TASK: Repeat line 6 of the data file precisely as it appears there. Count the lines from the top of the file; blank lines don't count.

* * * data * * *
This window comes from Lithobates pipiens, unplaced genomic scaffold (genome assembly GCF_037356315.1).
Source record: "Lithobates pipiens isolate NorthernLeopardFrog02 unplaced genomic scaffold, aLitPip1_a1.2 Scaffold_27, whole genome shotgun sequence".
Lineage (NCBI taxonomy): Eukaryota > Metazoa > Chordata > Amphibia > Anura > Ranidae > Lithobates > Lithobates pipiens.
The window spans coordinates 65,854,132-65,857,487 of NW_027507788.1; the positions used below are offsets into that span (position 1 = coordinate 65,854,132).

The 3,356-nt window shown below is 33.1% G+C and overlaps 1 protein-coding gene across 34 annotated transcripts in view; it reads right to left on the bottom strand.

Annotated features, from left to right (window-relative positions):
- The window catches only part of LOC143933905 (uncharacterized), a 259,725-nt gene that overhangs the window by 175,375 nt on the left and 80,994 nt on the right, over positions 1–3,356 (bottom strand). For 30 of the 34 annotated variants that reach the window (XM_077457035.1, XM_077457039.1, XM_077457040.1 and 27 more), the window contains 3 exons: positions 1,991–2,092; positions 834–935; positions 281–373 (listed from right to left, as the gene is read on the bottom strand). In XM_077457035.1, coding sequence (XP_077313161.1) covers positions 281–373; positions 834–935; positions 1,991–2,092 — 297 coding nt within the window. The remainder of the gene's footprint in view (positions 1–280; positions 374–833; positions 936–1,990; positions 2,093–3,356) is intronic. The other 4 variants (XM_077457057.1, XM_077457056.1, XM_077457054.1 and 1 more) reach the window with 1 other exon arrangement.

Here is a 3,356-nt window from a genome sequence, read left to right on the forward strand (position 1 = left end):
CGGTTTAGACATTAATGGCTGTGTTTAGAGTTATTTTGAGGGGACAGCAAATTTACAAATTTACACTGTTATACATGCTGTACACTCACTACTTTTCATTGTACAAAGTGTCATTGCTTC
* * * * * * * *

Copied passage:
Annotated features, from left to right (window-relative positions):